This Wednesday, July 27th, 100Kin10 facilitated our most recent Practice Your Pitch Session, a virtual opportunity for select partners to receive feedback on a new program concept from actual funders in the network. As with every Practice Your Pitch Session, funders were not engaged to consider potential funding opportunities, but instead to work with partners to improve the quality of their pitches from a funder’s perspective. What’s most exciting, though, is that it’s not only the pitching partners that benefit from this opportunity; the entire network is invited to attend and observe the session, enabling a larger audience to gain important insights and tips on addressing potential funders.
Virginia Commonwealth University and The Tiger Woods Foundation each had 7 minutes to pitch the APS Foundation and Greater Texas Foundation. What followed was a robust discussion around how to improve each partner’s proposal. While the recommendations were specific for each proposal, the following themes emerged over the course of the conversation.
FRAMING YOUR PITCH
Start with what makes you unique. Funders hear countless partner proposals. If they can’t quickly grasp what makes your idea stand out, it probably won’t resonate.
Make your story personal. Organizations are most effective when they bring to life the impact of their work. For example, how are your students’ lives different as a result of your program? Or, how are your teachers changing their classroom practice because of what they learned?
Provide context. Are you targeting in-service teachers or pre-service teachers? Does your program happen during the school year or outside of the school year? Without knowing the general purpose and structure of your program, it can be difficult to grasp the specifics of your work.
TEST YOUR SOLUTION
Test your program before you bring it to a funder. Some funders are risk averse, opting to support programs that have been tested, measured, and improved, rather than a program’s first iteration. Even if you’re pitching a new program or idea, be sure to engage in a conversation around potential impact: let funders know your track record with established programs; offer early-stage evidence about the success of a new one; and/or share your ideas for why you think this new idea will be successful and how you will measure it.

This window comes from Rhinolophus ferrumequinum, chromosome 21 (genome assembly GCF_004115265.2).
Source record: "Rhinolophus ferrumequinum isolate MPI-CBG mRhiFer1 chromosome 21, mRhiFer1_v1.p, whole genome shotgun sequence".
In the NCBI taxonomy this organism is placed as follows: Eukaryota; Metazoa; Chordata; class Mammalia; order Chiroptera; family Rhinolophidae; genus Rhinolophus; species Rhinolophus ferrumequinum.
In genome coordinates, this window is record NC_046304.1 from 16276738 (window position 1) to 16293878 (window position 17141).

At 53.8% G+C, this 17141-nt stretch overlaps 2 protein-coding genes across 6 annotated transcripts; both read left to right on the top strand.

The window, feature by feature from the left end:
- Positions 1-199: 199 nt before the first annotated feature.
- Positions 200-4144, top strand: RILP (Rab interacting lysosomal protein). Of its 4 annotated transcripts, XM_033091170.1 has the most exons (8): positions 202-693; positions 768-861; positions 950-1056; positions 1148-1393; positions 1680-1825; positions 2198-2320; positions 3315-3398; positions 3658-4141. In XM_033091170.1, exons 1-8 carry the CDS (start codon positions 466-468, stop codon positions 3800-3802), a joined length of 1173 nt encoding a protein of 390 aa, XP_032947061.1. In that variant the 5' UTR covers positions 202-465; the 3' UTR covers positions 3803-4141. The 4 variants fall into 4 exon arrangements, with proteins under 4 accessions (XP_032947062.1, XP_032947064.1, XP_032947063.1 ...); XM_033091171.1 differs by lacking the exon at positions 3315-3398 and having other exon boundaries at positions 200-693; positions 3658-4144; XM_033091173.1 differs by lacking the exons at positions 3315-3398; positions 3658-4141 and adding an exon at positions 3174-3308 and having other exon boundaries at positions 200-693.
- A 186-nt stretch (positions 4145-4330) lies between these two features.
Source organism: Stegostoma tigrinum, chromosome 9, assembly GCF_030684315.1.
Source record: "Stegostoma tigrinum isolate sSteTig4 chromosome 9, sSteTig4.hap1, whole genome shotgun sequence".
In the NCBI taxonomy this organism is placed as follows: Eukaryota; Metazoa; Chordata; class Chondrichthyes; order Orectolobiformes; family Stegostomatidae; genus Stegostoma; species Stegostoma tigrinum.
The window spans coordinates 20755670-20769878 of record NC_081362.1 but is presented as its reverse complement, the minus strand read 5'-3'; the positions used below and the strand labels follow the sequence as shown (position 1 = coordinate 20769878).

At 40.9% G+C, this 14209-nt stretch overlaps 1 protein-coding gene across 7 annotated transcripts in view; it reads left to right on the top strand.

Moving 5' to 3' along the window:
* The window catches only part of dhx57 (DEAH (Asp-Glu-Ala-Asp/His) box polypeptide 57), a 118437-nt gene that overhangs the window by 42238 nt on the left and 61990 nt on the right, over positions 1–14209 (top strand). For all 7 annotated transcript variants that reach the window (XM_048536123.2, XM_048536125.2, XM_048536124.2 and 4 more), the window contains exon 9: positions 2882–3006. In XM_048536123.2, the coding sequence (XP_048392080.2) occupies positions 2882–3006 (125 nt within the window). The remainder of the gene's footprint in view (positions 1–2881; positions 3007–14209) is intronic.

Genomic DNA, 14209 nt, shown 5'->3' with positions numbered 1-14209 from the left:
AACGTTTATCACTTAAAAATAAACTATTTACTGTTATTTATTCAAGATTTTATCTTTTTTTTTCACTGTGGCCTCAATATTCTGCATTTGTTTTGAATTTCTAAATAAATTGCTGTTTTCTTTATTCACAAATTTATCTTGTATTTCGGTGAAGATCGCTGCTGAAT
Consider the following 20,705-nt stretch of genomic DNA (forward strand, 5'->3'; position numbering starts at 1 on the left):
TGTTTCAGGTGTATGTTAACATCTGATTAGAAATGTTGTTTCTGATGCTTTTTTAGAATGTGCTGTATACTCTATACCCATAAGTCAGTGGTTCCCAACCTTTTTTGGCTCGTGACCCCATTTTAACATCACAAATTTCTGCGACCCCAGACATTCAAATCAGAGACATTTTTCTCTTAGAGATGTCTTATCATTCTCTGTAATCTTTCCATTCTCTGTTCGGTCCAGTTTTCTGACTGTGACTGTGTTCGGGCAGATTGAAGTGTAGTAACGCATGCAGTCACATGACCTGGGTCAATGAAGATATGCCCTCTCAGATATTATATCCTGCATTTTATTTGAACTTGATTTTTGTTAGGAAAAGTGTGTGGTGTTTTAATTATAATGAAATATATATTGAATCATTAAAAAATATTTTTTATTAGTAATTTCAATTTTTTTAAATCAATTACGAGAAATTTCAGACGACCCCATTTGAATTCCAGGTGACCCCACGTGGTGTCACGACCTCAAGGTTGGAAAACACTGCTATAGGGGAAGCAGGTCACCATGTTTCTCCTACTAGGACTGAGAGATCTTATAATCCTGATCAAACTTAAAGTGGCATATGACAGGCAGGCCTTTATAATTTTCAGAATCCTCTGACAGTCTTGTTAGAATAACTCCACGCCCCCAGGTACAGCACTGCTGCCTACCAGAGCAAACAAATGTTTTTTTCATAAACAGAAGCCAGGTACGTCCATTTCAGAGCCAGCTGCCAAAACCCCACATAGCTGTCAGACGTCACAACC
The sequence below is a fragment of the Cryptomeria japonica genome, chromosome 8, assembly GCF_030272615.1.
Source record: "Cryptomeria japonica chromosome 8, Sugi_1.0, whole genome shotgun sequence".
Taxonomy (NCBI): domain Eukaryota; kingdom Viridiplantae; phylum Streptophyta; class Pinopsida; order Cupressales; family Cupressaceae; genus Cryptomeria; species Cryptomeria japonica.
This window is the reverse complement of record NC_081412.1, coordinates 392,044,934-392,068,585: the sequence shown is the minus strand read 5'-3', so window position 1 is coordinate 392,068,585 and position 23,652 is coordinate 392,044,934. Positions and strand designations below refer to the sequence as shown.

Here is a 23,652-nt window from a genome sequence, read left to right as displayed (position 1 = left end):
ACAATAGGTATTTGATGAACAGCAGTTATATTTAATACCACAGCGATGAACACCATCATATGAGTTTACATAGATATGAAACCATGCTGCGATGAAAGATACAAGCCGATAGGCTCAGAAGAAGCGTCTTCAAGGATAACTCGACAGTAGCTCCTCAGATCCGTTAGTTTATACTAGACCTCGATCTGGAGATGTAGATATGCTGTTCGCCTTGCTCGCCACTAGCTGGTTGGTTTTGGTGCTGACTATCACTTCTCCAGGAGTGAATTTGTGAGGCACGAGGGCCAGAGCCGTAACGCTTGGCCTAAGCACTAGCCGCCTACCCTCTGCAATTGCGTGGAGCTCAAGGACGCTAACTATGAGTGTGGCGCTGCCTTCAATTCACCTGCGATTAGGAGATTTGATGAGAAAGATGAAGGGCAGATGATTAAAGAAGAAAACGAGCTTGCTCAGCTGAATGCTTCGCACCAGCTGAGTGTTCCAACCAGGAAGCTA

Make funders’ impact clear. What role would funding play in partner work? Engage funders as thought leaders and fellow strategists in the work. Don’t solely see them as a source of income.
APPLYING FOR FUNDING
Don’t apply blindly. Wherever possible, make contact with someone at the organization directly first, especially for smaller foundations. Also, be sure you are clear on the funder’s priorities. Pitching on an idea that is completely unrelated to their strategy can be a turn-off.
Consider other funding sources. Beyond private funders and foundations, what other revenue streams are involved in sustaining your program? Have you considered charging fees for your program or seeking support from individual donors?
Always ask who else might help. It’s a small world. Even if funders are not looking to invest in your program, they may know someone who is. Close your conversations by asking who else they would recommend.
Practice Your Pitch Sessions will be back in November, 2016. Please reach out to firstname.lastname@example.org if you would like your organization to be considered as a participant!